1881 — President James Garfield dies
On this day in 1881, President James A. Garfield, who had been in office just under four months, succumbs to wounds inflicted by an assassin 80 days earlier, on July 2.
Garfield's assassin was an attorney and political office-seeker named Charles Guiteau. Guiteau was a relative stranger to the president and his administration in an era when federal positions were doled out on a "who you know" basis. When his requests for an appointment were ignored, a furious Guiteau stalked the president, vowing revenge.
On the morning of July 2, 1881, Garfield headed for the Baltimore and Potomac Railroad station on his way to a short vacation. As he walked through the station toward the waiting train, Guiteau stepped behind the president and fired two shots. The first bullet grazed Garfield's arm; the second lodged below his pancreas. Doctors made several unsuccessful attempts to remove the bullet while Garfield lay in his White House bedroom, awake and in pain. Alexander Graham Bell, who was one of Garfield's physicians, tried to use an early version of a metal detector to find the second bullet, but failed.
1957 — Nevada is site of first-ever underground nuclear explosion
On this day in 1957, the United States detonates a 1.7 kiloton nuclear weapon in an underground tunnel at the Nevada Test Site (NTS), a 1,375 square mile research center located 65 miles north of Las Vegas. The test, known as Rainier, was the first fully contained underground detonation and produced no radioactive fallout. A modified W-25 warhead weighing 218 pounds and measuring 25.7 inches in diameter and 17.4 inches in length was used for the test. Rainier was part of a series of 29 nuclear weapons and nuclear weapons safety tests known as Operation Plumbbob that were conducted at the NTS between May 28, 1957, and October 7, 1957.
In December 1941, the U.S. government committed to building the world's first nuclear weapon when President Franklin Roosevelt authorized $2 billion in funding for what came to be known as the Manhattan Project. The first nuclear weapon test took place on July 16, 1945, at the Trinity site near Alamogordo, New Mexico. A few weeks later, on August 6, 1945, with the U.S. at war against Japan, President Harry Truman authorized the dropping of an atomic bomb named Little Boy over Hiroshima, Japan. Three days later, on August 9, a nuclear bomb called Fat Man was dropped over Nagasaki. Two hundred thousand people, according to some estimates, were killed in the attacks on the two cities and on August 15, 1945, Japan surrendered to the Allied Powers.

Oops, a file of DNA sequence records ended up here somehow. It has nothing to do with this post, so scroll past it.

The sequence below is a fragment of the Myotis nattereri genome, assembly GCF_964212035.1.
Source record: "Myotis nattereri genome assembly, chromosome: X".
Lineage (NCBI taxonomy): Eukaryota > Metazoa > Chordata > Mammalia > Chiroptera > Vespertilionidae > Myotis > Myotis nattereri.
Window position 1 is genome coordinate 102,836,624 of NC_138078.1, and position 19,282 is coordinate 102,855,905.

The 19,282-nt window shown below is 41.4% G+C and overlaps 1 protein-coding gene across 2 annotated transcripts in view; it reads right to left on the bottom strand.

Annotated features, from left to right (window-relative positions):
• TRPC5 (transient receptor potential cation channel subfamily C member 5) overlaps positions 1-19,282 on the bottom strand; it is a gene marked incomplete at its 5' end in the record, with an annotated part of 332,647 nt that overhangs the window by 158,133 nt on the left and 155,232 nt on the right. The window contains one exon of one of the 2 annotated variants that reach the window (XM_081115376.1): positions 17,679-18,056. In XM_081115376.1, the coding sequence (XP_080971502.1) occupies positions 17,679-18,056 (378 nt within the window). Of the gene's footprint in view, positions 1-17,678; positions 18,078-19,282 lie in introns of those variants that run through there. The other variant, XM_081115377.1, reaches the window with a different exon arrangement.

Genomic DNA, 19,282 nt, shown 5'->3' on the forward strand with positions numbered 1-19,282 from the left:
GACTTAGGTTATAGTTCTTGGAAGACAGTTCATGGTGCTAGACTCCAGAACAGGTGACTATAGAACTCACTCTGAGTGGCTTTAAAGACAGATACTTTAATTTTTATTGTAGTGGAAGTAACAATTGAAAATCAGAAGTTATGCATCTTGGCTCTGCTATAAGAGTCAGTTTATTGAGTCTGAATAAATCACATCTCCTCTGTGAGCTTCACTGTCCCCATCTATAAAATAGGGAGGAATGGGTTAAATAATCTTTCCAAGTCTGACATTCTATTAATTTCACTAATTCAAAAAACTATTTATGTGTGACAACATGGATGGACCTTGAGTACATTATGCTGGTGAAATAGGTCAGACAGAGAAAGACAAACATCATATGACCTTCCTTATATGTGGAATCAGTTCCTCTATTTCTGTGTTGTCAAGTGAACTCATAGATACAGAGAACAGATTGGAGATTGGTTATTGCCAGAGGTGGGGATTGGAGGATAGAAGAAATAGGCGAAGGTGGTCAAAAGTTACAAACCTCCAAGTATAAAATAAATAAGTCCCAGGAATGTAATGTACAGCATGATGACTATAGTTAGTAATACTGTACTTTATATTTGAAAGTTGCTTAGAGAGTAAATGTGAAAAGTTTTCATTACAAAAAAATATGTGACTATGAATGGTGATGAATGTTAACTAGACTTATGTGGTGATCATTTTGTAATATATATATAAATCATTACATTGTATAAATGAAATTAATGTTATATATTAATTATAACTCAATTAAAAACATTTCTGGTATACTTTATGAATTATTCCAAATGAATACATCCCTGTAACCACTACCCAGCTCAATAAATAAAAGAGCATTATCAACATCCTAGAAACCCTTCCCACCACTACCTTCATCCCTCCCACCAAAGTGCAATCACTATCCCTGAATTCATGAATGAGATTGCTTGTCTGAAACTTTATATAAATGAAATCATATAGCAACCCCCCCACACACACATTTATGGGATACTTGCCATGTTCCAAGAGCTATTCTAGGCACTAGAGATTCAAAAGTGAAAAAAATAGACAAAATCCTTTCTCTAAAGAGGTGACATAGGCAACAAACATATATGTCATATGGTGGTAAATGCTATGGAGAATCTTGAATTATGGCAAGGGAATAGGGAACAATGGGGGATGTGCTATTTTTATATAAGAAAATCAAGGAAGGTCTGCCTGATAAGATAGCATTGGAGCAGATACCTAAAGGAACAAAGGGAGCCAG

1957's Operation Plumbbob took place at a time when the U.S. was engaged in a Cold War and nuclear arms race with the Soviet Union. In 1963, the U.S. signed the Limited Test Ban Treaty, which banned nuclear weapons testing in the atmosphere, underwater and outer space. A total of 928 tests took place at the Nevada Test Site between 1951 and 1992, when the U.S. conducted its last underground nuclear test. In 1996, the U.S signed the Comprehensive Test Ban Treaty, which prohibits nuclear detonations in all environments.
1995 — Newspaper publishes Unabomber manifesto
The Washington Post publishes a 35,000-word manifesto written by the Unabomber, who since the late 1970s had eluded authorities while carrying out a series of bombings across the United States that killed 3 people and injured another 23. After reading the manifesto, David Kaczynski realized the writing style was similar to that of his brother, Theodore Kaczynski, and notified the F.B.I. On April 3, 1996, Ted Kaczynski was arrested at his isolated cabin near Lincoln, Montana, where investigators found evidence linking him to the Unabomber crimes.
Theodore John Kaczynski was born May 22, 1942, in Chicago. A talented math student, he entered Harvard University at age 16. In 1967, after receiving a Ph.D. in mathematics from the University of Michigan at Ann Arbor, Kaczynski was hired as an assistant professor at University of California, Berkeley. However, he resigned abruptly in 1969 and eventually began living as a hermit in a small Montana cabin that lacked electricity and running water. Kaczynski received occasional financial support from his family.
From 1978 to 1995, the Unabomber carried out 16 bombings and mail bombings across the U.S. and became the subject of a massive F.B.I. manhunt. The F.B.I. code named him UNABOM because his targets included universities and airlines. Over the years, his victims included professors, scientists, corporate executives and a computer store owner, among others.
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